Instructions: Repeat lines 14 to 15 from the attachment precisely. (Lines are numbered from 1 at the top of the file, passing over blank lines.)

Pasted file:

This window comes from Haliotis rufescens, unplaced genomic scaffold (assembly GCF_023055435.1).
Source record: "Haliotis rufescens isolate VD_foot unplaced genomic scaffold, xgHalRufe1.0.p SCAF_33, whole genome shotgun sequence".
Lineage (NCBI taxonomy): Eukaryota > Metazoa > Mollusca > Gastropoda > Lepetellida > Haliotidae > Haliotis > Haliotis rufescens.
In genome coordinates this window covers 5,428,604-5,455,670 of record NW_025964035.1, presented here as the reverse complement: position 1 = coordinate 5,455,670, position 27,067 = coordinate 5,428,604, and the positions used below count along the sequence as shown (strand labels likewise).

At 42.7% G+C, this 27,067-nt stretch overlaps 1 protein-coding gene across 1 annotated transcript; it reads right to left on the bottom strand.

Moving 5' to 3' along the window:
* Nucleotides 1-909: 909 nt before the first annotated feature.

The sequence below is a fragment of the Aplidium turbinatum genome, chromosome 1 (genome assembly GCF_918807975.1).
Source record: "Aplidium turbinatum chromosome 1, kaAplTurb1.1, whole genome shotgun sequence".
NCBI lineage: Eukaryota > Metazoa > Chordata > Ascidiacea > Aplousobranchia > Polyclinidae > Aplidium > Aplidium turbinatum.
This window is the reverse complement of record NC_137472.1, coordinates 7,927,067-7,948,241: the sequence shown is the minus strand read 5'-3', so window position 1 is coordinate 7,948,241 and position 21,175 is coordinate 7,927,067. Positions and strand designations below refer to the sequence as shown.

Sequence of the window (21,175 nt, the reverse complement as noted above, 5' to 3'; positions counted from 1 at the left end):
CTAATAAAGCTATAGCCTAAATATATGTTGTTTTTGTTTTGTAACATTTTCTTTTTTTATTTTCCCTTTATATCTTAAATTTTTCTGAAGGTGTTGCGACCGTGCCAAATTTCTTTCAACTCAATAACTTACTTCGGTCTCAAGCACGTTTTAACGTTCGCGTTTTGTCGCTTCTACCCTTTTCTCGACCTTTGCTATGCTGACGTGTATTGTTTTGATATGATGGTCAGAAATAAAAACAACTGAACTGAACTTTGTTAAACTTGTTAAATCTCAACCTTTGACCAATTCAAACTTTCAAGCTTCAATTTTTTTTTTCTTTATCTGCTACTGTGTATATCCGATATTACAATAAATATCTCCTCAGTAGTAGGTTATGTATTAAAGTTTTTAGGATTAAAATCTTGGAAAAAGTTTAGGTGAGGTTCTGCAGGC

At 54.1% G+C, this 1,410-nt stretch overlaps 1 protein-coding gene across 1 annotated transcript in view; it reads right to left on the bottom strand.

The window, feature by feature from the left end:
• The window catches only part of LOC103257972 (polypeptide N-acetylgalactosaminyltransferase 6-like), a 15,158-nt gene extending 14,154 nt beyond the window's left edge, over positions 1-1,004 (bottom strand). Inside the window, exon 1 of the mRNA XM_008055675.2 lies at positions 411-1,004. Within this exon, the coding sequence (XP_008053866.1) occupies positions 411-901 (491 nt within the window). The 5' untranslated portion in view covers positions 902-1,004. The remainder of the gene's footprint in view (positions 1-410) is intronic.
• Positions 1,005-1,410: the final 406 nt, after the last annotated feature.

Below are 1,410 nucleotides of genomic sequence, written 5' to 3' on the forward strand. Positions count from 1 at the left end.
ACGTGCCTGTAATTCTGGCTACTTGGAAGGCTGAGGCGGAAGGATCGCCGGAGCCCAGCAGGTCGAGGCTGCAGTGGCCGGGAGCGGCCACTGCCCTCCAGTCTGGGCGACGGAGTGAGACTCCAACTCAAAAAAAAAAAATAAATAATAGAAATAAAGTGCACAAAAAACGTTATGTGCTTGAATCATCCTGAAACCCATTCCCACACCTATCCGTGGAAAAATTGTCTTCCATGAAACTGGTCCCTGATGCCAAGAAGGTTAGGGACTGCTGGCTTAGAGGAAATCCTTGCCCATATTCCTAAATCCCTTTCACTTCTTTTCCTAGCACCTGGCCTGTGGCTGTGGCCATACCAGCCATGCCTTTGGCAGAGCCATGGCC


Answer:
At 54.1% G+C, this 1,410-nt stretch overlaps 1 protein-coding gene across 1 annotated transcript in view; it reads right to left on the bottom strand.

The window, feature by feature from the left end: